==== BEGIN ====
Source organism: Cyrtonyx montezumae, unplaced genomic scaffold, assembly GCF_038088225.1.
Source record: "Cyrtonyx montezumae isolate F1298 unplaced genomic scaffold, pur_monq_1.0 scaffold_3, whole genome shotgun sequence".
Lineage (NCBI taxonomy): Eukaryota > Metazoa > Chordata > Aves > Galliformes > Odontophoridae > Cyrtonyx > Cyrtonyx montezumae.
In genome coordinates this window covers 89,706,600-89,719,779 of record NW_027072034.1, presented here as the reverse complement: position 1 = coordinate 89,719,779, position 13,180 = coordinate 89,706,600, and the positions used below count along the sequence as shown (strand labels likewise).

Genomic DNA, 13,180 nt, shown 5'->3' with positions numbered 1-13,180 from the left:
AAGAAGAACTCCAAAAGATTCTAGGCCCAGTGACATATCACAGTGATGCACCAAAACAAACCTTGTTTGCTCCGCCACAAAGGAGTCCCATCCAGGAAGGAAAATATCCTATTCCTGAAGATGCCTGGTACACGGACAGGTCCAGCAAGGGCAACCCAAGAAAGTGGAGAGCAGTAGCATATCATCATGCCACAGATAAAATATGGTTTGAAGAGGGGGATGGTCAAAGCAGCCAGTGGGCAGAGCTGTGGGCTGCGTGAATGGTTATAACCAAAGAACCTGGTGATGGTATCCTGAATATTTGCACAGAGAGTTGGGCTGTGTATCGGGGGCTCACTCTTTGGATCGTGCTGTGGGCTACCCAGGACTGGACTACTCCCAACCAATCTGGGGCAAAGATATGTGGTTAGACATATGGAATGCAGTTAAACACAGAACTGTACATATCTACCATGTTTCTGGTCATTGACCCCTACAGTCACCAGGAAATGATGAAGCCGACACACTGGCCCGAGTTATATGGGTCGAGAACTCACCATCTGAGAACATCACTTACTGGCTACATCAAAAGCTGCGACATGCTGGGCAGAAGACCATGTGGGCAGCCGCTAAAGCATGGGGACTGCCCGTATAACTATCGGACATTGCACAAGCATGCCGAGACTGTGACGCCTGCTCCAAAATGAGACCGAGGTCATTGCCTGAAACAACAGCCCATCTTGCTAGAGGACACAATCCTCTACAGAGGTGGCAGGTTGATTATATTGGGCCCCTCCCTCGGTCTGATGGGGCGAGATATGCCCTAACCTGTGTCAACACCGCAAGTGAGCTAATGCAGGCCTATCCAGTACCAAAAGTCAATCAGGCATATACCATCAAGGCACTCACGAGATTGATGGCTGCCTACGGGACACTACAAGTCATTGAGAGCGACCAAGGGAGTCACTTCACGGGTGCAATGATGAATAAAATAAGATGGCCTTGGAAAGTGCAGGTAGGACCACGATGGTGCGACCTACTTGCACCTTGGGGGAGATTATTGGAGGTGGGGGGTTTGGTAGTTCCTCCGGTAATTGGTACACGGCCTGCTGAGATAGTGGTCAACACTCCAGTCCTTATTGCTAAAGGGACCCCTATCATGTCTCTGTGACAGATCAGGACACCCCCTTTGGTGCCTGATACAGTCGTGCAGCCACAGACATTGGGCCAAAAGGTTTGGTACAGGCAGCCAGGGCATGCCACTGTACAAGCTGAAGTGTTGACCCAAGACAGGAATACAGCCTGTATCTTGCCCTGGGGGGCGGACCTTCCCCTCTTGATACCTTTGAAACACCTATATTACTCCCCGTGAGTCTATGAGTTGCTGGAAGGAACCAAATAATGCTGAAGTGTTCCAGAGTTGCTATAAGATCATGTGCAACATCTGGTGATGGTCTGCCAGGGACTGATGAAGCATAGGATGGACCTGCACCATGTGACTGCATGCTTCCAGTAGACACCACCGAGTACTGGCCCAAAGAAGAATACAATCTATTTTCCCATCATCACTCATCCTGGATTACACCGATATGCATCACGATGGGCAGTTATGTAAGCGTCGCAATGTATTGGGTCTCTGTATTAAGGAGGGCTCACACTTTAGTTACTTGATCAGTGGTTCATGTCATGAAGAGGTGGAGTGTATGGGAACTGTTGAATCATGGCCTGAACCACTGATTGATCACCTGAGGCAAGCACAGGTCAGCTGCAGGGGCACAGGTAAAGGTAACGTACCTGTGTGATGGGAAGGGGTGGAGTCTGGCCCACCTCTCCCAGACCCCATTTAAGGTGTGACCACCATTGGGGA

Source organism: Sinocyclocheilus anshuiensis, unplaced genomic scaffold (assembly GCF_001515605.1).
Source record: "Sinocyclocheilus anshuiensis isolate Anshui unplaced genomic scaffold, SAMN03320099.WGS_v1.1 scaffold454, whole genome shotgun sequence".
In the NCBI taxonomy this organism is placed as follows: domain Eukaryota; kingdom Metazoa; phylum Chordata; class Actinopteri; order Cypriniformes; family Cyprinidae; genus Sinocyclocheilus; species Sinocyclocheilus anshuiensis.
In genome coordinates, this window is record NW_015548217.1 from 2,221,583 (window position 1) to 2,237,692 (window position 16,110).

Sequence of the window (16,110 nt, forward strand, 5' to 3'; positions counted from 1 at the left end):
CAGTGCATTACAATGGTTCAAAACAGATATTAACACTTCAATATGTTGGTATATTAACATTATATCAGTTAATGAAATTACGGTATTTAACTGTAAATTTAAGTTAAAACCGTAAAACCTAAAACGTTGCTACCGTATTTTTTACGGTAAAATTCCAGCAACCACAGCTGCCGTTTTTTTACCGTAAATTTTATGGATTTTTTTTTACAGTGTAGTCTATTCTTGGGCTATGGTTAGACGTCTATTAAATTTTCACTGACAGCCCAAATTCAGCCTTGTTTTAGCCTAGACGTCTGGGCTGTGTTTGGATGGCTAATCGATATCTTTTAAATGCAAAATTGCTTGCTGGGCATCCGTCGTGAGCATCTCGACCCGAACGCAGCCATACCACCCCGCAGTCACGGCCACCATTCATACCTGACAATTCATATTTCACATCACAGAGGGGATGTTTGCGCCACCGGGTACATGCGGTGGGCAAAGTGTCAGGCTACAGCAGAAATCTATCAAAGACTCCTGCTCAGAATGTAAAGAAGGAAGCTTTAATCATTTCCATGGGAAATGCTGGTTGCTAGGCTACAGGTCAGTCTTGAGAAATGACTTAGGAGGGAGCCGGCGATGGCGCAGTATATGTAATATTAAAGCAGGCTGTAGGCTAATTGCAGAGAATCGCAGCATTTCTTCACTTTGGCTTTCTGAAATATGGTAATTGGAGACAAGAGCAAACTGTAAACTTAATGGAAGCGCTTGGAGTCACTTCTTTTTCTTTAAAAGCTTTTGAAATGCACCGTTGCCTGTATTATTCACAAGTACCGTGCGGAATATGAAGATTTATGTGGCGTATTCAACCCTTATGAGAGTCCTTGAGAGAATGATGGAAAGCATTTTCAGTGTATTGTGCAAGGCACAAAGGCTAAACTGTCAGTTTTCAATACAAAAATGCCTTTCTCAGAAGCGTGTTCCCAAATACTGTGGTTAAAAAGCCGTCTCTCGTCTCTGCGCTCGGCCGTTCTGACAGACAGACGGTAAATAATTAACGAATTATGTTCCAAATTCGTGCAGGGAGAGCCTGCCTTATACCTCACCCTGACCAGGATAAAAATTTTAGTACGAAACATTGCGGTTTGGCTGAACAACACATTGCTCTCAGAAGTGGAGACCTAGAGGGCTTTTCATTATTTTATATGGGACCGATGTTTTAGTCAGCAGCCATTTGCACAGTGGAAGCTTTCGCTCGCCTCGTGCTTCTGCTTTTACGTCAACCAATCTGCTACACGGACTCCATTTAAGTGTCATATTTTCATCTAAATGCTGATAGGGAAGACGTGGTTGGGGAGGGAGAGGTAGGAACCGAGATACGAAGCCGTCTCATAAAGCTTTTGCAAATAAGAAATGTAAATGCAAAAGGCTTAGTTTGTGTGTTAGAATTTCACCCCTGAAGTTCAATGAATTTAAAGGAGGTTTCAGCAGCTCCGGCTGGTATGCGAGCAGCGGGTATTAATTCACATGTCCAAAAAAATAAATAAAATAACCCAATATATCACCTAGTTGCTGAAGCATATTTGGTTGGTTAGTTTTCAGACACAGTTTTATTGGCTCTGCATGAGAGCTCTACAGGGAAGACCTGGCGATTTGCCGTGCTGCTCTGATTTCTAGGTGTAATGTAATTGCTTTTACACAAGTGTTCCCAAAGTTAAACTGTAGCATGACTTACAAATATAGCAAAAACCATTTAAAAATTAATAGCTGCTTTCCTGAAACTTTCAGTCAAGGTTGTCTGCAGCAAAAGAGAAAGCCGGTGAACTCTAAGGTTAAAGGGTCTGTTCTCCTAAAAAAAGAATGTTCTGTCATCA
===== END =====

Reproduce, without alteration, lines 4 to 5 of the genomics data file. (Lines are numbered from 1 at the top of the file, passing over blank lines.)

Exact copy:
In genome coordinates this window covers 89,706,600-89,719,779 of record NW_027072034.1, presented here as the reverse complement: position 1 = coordinate 89,719,779, position 13,180 = coordinate 89,706,600, and the positions used below count along the sequence as shown (strand labels likewise).

Genomic DNA, 13,180 nt, shown 5'->3' with positions numbered 1-13,180 from the left: